A recent study by the University of Florida has shown that in order to achieve a healthy, green lawn you should be sure your soil pH is at 6.5 or higher with an organic acid-producing component for buffering purposes (examples: peat moss and pine needles). Using Pennington UltraGreen Lawn Fertilizer 34-0-4 will increase drought tolerance which can help combat over watering problems as well as maintaining lush grasses due to its increased nutrient uptake properties.

How to Fix Brown Lawn Spots

Heinous cases of dog urine lawn damage are the result of brown spots in which your healthy and beautiful grass has died. These types of patches can be fixed by watering them deeply to flush out salt from freshwater that’s been soaked up onto the ground after a peeing session in our yard. There may also be minor instances where some water is needed if there appears to have been just one or two puddles, but for severe action we recommend waiting until it rains again before tackling this type too – watching as nature does its thing will typically work wonders!

Keep your yard looking spiffy following a dog urine mishap with the help of Pennington One Step Complete. This all-in-one remedy for dog lawn spots combines drought-tolerant, water conserving premium grass seed and professional grade fertilizer to replace any dead patches caused by accidents in just one application!

Like most people, you probably have a pet at home that loves to run around the yard. In order for your grass to grow and get established with strong healthy roots before it’s ready for Fido or any other pets in the neighborhood, be sure not to allow them on new lawn seed until there has been enough time passed since planting. This is usually about 3-4 weeks after seeding which may seem like forever!


If you want to get rid of dog urine spots on your lawn, it’s important that you understand what is causing them. It can be difficult to remove the smell from grass because there are many different factors involved in how long they linger and why some people think ammonia-based cleaners work better than others. The quickest way to find out if an odor removal solution will actually solve your problem for good is by testing it before using any more time or money trying something new.

How to Keep Your Pets Safe in an Outbreak: Disaster Preparedness


This is the question that many pet owners are asking themselves these days. As public health officials continue to monitor the spread of the H7N9 bird flu virus, pet owners across China are taking precautions to protect their animals from infection. For those who live in countries outside of Asia, it’s important for them to think about how they can prepare for an outbreak as well. This blog post will give you some tips on what you can do now so that your pets feel comfortable and happy during an outbreak or disaster situation!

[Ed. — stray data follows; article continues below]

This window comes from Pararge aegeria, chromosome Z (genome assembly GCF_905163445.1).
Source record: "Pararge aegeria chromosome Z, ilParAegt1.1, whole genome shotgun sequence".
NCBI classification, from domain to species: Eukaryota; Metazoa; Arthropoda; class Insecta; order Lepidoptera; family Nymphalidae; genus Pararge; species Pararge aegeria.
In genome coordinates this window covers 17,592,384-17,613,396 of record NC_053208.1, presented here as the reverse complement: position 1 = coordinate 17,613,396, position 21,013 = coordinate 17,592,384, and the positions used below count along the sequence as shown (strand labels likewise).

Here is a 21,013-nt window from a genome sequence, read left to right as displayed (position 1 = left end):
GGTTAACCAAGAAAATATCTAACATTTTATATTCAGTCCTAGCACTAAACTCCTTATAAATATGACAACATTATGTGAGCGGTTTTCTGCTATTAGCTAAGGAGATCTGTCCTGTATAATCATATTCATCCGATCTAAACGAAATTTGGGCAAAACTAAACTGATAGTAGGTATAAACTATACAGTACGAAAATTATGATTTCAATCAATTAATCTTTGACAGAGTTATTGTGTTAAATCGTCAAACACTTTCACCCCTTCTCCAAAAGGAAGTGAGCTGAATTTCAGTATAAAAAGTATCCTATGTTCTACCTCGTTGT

Pet Emergency and Disaster Preparedness

Disasters can strike without warning. What should you do if your area needs to be evacuated? Leave behind or stay with your pet, and there’s a chance that first responders won’t be able to take it away for evacuation when they come to rescue you. In 2005 over 44% of people who refused to evacuate during Hurricane Katrina did so because their pets were going too!

In 2005, Hurricane Katrina caused a large-scale evacuation of New Orleans. This left many people’s pets behind in the midst of their homes being flooded with water and some animal welfare groups estimate that more than 104,000 animals were abandoned as evacuees fled to safety.

How to Keep Your Pet Safe in an Emergency?

It’s important to think about how you and your pets might fare during a disaster. You can make sure that everyone is safe by having emergency supplies, being prepared for an evacuation plan – including shelter and food – as well as reducing the burden on first responders who have limited resources in times of need.

Create a pet emergency kit with necessary supplies

  • Blanket for cold weather or warmth in case of fire
  • Extra water and food (this is especially important during the winter months)
  • Toys to keep your pet occupied
  • Medications, including flea repellent, heartworm prevention medication, etc.
  • Bedding and a carrier/crate if you have room for them in your emergency kit
  • Collar with ID tag attached so that someone can identify your animal should it get lost or separated from its home area. Name of pet’s owner; phone number where they can be contacted at all times; address where the animal lives; doctor’s contact information in case there are any medical issues.

It’s important to take precautions now so that your friends, family members and household pets are safe during the next disaster or outbreak. For more information on how you can do this, please contact us! We’re always happy to help get you prepared for any occasion.

Make sure your pets have identification tags and microchips

A lot of people think that this is just for their cats and dogs, but it’s important to remember your small animals as well! You want to get identification tags or microchips on them so you know who they are if there is a disaster. And don’t forget about the importance of wearing ID at all times too!

Emergency Housing for a Pet

People often ask what to do in the event that they might have to go into emergency housing. It’s important for you to plan ahead and think about how your pet will be cared for too! Here are some tips on how you can keep them happy, healthy, and safe during this time: